The Inherits attribute contains the name of the code-behind class from which the current page inherits. The code-behind class can be any class derived from the Page class. The Src attribute represents the URL of the source file defining the class. When the ASP.NET HTTP run time processes a page, it first analyzes the @ Page directive. If Src is present, the code-behind file is loaded and compiled. Then the run time uses the contents of Inherits to get the name of the class to instantiate so that it can serve the ongoing page request.

Writing Code-Behind Pages

Any existing ASP.NET page can migrate to code-behind with very few changes. First you must write a class that inherits from Page. Next you add to the class, as a protected or public member, any control declared in the page layout that has the runat attribute set to server. Also, convert any global variable or procedure in the code section of the original ASP.NET page into a new member of the class with the scope and visibility you desire.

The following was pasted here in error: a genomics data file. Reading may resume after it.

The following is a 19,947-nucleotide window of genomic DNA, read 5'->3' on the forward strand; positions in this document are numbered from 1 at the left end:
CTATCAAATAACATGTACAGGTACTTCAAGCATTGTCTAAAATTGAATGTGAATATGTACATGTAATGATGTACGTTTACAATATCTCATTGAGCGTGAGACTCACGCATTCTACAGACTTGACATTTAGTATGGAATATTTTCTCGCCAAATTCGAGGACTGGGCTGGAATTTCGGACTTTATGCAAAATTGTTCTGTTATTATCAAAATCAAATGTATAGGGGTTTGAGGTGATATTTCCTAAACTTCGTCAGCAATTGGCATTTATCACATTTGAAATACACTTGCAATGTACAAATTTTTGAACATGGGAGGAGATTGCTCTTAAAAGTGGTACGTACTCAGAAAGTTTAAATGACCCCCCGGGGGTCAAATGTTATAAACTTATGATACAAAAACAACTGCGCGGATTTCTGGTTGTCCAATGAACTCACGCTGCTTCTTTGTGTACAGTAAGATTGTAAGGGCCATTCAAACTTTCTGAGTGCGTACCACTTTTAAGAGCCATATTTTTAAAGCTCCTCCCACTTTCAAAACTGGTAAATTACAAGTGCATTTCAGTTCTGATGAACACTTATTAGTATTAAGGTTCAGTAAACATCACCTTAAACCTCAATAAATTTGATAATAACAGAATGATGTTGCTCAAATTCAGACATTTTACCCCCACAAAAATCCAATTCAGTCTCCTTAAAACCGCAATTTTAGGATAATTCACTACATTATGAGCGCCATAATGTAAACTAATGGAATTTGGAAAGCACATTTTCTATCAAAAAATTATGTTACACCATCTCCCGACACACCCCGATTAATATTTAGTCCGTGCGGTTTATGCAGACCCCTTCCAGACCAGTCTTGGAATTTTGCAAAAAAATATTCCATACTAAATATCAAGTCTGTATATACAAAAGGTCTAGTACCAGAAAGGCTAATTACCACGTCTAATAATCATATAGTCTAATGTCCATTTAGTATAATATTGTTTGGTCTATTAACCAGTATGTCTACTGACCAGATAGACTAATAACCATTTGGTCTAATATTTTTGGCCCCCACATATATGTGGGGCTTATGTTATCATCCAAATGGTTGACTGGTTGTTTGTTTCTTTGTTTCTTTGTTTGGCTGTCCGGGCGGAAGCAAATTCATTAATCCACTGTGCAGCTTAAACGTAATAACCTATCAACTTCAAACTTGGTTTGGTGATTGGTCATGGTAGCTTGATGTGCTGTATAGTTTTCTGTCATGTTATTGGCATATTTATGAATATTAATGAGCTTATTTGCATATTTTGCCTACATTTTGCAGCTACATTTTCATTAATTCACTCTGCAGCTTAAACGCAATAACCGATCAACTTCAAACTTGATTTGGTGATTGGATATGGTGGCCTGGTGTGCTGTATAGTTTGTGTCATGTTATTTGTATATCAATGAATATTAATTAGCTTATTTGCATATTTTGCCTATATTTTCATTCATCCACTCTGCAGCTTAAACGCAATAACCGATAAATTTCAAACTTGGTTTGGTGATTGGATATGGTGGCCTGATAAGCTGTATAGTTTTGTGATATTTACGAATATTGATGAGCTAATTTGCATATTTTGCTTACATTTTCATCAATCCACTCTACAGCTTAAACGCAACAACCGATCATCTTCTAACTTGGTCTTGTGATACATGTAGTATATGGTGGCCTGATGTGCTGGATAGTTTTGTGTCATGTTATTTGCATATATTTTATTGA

In the layout of an ASP.NET page, you declare controls using tag names. For those controls that you want to manipulate programmatically, when you switch to code-behind, you have to choose the control type and they must be non-private members of the class. You have to use the correct control class behind a given tag, for example, HtmlImage for <img>.

The following ASP.NET page has no <script> tag, yet it works. Figure 5-1 shows the page.

<%@ Page Inherits="BWSLib.CodeBehindPage" Src="CodeBehindPage.cs" %>
<html><title>Code-behind Page</title>
<body bgcolor="ivory" style="font-family:arial;font-size:small">
<form runat="server">
    <b><asp:label runat="server" Text="First Name"/></b>
    <asp:textbox runat="server" id="fname" />
    <b><asp:label runat="server" Text="Last Name"/></b>
    <asp:textbox runat="server" id="lname" />
Figure 5-1
A simple code-behind page.

The behavior of the page is determined by the code-behind file. The following code shows the code-behind file for Figure 5-1: